Frank Morgan (Who’s Who at MGM, 1937) 🇺🇸
Born in New York City on June 1, a member of the Wupperman family of Angostura Bitters fame, Frank Morgan was known as one of the best boy sopranos in the city, singing at St. Thomas and All Angels churches. After attending public and private schools, he went to Cornell University, but abandoned his studies after several years to embark upon a business career.
He started out as a brush salesman, tried his hand as an advertising man on the old Boston Traveller, sold real estate, and went West to be a cowpuncher before deciding to follow in his brother Ralph’s footsteps on the stage.
Paid by Washing Dishes
After Frank had decided cow-punching was a little too strenuous for him, he rode a freight train to New Orleans and spent his last few dollars on clean clothes and a bath. Then he went into the best hotel and ordered a table. When the dessert arrived he lost his nerve and called the waiter and confessed he had no money. He washed dishes until seven in the morning and was given breakfast in the kitchen.
He changed his name to Morgan when he made his debut in a vaudeville skit. He appeared on Broadway in Mr. Wu, The Man Who Came Back, Seventh Heaven, My Lady Friends, Gentlemen Prefer Blondes, Among the Married, Topaze, The Firebrand, and the musical comedies and revues, Band Wagon, Ziegfeld’s Rosalie, and Rockabye.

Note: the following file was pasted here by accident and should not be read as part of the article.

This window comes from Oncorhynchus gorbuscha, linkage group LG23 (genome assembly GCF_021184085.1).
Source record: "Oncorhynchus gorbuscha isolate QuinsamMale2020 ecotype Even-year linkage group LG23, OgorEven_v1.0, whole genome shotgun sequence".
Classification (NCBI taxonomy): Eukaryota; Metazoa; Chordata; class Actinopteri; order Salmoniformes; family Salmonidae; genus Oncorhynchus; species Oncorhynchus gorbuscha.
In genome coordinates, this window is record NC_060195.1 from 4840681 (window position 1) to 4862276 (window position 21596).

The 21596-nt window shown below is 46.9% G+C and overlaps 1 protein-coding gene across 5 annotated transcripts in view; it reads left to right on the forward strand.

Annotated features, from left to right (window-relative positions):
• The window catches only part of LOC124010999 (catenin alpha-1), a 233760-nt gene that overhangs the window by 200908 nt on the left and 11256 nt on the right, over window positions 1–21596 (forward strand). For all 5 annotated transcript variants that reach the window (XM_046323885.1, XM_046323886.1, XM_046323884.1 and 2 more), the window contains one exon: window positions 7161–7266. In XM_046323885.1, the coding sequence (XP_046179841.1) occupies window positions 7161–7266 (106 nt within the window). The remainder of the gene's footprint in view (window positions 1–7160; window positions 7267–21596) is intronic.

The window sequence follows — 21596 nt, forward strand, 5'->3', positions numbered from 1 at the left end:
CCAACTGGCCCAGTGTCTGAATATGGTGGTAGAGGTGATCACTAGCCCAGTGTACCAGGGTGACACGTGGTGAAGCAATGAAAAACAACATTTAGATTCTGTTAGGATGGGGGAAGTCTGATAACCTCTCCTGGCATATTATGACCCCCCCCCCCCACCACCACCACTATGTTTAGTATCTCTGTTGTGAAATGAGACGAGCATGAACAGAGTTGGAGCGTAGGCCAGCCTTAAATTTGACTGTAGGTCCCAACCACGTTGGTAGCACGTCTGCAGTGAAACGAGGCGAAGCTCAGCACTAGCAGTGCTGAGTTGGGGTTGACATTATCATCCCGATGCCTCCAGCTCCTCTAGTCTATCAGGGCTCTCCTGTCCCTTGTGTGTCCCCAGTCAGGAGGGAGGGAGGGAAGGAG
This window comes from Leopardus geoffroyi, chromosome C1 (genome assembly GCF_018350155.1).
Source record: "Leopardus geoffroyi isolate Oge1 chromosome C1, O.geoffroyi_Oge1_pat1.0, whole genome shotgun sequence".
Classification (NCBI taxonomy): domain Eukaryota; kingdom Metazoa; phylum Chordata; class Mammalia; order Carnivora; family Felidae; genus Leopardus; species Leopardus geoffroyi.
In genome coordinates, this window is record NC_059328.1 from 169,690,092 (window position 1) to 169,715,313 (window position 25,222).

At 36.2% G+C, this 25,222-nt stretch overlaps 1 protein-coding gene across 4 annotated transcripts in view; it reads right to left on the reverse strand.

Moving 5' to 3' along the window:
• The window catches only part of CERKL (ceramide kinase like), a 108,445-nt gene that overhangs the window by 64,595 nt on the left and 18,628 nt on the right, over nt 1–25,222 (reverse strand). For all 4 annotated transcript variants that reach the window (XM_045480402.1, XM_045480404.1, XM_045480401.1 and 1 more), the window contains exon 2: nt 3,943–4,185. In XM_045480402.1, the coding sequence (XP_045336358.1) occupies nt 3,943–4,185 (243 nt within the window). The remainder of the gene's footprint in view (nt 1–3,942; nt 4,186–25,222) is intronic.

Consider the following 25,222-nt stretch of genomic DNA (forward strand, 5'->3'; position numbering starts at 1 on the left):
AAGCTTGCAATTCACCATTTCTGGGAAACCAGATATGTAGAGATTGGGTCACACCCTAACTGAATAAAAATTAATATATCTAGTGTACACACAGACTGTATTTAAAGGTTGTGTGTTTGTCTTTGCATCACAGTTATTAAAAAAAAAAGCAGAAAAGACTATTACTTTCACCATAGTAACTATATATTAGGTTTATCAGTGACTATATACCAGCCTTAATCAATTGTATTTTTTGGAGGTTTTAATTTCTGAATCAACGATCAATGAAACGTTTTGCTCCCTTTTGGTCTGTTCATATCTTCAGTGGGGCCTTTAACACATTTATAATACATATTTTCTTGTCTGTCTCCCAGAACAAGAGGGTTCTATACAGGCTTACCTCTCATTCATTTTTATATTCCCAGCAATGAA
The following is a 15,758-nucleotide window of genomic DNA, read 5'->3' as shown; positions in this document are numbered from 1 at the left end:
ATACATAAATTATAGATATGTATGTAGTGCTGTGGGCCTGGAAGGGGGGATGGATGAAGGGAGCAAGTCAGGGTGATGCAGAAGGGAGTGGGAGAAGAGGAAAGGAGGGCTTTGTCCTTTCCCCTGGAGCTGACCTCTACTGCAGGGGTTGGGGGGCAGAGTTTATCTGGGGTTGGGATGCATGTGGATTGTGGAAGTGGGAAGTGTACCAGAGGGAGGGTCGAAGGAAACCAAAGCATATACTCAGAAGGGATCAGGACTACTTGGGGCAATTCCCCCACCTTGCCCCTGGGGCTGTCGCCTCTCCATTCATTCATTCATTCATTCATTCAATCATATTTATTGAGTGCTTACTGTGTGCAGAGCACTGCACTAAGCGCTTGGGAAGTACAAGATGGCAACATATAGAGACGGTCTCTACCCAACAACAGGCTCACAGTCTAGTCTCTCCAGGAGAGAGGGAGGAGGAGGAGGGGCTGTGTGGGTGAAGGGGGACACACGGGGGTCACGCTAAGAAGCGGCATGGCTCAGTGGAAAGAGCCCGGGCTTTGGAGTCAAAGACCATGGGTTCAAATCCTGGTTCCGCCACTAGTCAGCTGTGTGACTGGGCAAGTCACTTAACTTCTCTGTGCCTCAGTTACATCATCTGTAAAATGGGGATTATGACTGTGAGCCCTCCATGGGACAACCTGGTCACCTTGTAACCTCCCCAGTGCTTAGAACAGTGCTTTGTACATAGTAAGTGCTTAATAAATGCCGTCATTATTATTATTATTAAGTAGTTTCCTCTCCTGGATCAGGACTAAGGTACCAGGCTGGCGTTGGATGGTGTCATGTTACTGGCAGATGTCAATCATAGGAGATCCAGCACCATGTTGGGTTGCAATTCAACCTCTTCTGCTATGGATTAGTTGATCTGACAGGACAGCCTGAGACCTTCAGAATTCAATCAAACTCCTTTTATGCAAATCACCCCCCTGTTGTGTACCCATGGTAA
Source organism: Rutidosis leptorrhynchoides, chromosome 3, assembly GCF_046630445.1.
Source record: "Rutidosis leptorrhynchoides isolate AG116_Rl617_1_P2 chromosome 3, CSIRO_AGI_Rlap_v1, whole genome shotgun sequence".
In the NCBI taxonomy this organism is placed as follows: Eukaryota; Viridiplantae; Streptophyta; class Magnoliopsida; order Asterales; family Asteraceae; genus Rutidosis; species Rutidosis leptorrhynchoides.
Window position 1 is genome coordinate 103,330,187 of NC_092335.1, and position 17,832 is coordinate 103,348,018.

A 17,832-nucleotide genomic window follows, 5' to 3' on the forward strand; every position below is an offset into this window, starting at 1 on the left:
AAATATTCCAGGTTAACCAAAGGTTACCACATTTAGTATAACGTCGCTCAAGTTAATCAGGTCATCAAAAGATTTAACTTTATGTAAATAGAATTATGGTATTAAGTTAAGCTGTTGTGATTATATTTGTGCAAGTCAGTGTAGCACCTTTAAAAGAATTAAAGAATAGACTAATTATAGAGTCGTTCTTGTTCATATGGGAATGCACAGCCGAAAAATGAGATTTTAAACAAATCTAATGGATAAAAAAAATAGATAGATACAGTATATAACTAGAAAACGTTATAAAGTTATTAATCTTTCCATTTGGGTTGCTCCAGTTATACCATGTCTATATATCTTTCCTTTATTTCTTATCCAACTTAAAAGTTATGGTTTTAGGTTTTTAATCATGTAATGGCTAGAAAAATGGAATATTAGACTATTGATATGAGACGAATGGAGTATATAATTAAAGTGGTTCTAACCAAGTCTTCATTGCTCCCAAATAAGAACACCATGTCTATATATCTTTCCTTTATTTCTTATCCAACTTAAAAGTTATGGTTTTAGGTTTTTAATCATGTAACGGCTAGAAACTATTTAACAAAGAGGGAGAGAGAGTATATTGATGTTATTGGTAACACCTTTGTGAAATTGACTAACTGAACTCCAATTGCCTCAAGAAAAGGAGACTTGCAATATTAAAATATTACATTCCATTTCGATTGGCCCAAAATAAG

“Philippa” His First
Morgan first appeared on the screen in the silent days in “The Girl Philippa” and “Laughter.” Since the introduction of sound films he has made “Secrets of the French Police,” “The Half Naked Truth,” Kiss Before the Mirror, “Luxury Liner,” “Billion Dollar Scandal,” Reunion in Vienna, “Made on Broadway,” “When Ladies Meet,” “Broadway to Hollywood,” “The Nuisance,” “The Cat and the Fiddle,” “Success at Any Price,” The Affairs of Cellini, “Blonde Bombshell,” “Best of Enemies,” “By Your Leave,” Naughty Marietta, “I Live My Life,” “Escapade,” “The Perfect Gentleman,” “Trouble for Two,” The Great Ziegfeld, “Piccadilly Jim,” The Last of Mrs. Cheyney, The Emperor’s Candlesticks, Saratoga, and Rosalie.
Humor is Spontaneous
Frank is six feet tall, weighs 180 pounds and has light brown hair and light brown-gray eyes. He is an ardent baseball fan and his favorite sports are tennis, golf and swimming.
Frank is the absent-minded professor of the screen. His appearance in a picture means its comedy success. His humor is spontaneous, for he doesn’t depend upon dialogue. He can make any line funny, even a tragic one.
He is considered one of the best hosts in Hollywood. He wears conservative clothes and hates to shave himself. He is happily married and allows his wife to read his fan mail. He seldom looks at a newspaper and never carries a watch.
Frank still has a fine tenor voice with which he entertains his friends occasionally. He is well known for his famous thumbnail descriptions of movie stars. A serious looking man, he hates to talk seriously. He believes that actors themselves are uninteresting and should be viewed only from the point of their characterizations.
Frank’s greatest ambition is to appear in a picture with his brother Ralph. During all their years on stage and screen the brothers never have been co-featured.
“Apparently, producers think one Morgan is enough,” Frank says.
The brothers are ardent chess players.
Collection: Who’s Who at Metro-Goldwyn-Mayer (1937)